I realized that making a book, finding structure, finding a form to distill your experiences is a catharsis. I think I’m doing these books for other people because I want to communicate my interpretation of this era of American history. I’m also doing it for myself because I want to let go of these experiences. I believe in using the emotional damage from these experiences and trying to claim it as a way of moving forward and becoming a better person. And the books help with that a lot.
Adam: I’m curious about the mysticism that often gets associated with artistic practice. How do you arrive at the creative decisions that you make? Do you feel like there is a clear methodology that you apply? Or is it a more intuitive process?
Peter: It’s always a combination between the intellectual and the emotional. The emotional usually gets me to a place, and then there’s this constant interplay with the intellect.
When I first got to Iraq in 2006, I wanted to cover the war—that was it. A modest idea, in many ways. But I spent some time there, and I realized, oh, I’m not covering the war in Iraq, I’m covering America in Iraq. And then the next question came up, okay, well what is America doing in Iraq? Is it a war of liberation, or is it a war of occupation? I settled on a war of occupation based on my experiences.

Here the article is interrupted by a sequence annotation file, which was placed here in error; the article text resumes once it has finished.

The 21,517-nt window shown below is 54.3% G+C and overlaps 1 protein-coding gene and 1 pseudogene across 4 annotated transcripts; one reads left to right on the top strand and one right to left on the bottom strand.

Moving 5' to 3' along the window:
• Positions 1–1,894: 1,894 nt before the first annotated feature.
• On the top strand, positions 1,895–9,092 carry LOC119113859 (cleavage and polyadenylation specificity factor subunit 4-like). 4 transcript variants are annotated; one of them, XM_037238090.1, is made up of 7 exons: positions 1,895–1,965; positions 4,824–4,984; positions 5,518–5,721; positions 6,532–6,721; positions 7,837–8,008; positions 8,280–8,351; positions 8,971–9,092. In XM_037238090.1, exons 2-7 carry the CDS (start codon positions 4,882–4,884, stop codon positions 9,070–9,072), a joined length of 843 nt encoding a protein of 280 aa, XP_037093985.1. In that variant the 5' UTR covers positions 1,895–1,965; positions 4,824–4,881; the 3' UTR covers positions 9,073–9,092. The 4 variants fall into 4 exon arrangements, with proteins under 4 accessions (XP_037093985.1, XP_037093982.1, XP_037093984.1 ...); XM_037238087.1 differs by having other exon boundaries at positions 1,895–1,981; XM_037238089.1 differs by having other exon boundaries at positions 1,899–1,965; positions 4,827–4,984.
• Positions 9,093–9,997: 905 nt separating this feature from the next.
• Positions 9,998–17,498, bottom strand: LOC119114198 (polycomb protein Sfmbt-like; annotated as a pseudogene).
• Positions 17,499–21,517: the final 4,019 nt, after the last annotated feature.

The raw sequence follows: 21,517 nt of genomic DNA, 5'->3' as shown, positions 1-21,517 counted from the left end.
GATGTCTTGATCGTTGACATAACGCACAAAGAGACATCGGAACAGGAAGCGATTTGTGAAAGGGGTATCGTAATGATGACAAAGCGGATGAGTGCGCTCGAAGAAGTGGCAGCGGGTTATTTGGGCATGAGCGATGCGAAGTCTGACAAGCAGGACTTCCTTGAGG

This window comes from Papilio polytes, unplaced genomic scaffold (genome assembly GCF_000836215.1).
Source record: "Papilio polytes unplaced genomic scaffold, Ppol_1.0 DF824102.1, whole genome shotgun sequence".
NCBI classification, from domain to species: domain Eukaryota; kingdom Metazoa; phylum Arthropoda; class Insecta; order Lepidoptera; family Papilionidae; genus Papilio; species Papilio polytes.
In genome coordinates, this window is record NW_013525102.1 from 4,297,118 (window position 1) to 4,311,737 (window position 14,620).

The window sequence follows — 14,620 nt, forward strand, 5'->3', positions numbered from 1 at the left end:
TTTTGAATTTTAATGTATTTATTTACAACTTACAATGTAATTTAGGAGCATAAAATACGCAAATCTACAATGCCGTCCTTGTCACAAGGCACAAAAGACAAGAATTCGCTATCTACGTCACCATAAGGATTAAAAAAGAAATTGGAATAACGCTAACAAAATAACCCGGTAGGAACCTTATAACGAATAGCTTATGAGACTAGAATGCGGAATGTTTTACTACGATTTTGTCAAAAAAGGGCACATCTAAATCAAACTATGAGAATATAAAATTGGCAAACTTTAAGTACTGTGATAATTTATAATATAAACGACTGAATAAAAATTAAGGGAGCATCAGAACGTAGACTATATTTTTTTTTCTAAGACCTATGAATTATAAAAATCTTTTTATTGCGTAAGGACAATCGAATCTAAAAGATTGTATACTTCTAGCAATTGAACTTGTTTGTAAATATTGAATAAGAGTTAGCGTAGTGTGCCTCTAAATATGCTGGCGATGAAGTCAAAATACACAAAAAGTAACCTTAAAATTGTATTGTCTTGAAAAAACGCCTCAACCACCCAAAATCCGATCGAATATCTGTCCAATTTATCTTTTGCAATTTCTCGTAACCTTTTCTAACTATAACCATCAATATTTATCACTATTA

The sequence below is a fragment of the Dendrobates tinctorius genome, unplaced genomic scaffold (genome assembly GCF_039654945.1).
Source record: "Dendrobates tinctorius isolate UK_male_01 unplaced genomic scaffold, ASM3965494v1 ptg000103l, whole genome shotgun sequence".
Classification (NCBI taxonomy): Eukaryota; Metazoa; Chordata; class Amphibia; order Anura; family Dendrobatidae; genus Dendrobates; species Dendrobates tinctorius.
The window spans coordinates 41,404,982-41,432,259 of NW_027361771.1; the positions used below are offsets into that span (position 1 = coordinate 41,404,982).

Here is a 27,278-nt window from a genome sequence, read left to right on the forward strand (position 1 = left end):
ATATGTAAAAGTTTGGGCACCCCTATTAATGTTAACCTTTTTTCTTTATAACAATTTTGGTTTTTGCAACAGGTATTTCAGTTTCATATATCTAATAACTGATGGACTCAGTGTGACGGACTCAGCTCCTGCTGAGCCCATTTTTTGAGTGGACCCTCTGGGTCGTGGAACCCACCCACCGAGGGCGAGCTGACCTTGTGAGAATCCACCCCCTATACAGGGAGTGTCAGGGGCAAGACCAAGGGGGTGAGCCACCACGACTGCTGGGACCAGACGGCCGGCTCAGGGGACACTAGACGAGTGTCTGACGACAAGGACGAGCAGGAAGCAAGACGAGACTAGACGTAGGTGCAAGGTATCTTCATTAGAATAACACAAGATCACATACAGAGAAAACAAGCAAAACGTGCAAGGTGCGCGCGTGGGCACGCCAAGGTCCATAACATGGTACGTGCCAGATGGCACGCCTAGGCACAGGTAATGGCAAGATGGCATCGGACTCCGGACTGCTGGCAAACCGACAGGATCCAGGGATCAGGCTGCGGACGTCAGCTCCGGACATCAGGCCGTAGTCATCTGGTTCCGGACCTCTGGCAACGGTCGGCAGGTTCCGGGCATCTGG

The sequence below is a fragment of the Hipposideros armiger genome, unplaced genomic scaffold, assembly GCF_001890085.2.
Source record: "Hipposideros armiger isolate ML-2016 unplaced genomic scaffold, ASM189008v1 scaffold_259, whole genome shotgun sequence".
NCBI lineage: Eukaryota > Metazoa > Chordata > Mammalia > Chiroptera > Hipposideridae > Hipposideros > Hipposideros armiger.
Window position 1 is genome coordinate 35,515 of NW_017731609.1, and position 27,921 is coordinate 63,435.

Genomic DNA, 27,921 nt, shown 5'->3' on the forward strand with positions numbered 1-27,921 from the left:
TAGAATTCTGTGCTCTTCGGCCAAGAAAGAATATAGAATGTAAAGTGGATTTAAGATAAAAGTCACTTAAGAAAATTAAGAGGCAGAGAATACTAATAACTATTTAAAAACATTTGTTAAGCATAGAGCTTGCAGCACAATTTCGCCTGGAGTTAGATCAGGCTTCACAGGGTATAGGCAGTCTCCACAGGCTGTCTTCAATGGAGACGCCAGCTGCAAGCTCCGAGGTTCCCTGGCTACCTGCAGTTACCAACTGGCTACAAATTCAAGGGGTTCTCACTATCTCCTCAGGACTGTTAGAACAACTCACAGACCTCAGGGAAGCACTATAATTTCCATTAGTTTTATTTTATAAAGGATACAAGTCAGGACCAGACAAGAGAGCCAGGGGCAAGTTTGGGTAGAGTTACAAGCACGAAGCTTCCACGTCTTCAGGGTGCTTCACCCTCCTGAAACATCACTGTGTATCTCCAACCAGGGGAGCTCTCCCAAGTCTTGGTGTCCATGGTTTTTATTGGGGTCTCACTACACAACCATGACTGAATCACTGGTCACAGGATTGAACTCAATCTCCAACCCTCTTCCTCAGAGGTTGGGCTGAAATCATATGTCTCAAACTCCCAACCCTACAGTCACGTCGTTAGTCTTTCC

Where did this come from historically? What are the conditions that created this army? Who’s fighting this war for America? It was primarily middle-class officers and young, impressionable, working-class kids from the margins of society.
I started listening to their conversations, and their conversations are very different from the conversations that I would have at Yale and in my nice private school in the prosperous suburbs of DC. This version of America I saw in Iraq was very different from the America I’d experienced.
I wanted to unpack questions of class, questions of race, questions of where you’re from, and how it marginalizes you from the power structure and the history of mythmaking, propaganda, and nationalism. I tried to find the situations where there was an imprint of that idea on the physical visual world. When I could find those symbols, I would take pictures that symbolized these ideas—both the experience and the emotion of them. Does that make sense?
Adam: It makes perfect sense.
Peter: It’s this constant interplay between what your gut is feeling and what your gut is processing. How those thoughts turn into ideas, and how those ideas can turn into pictures.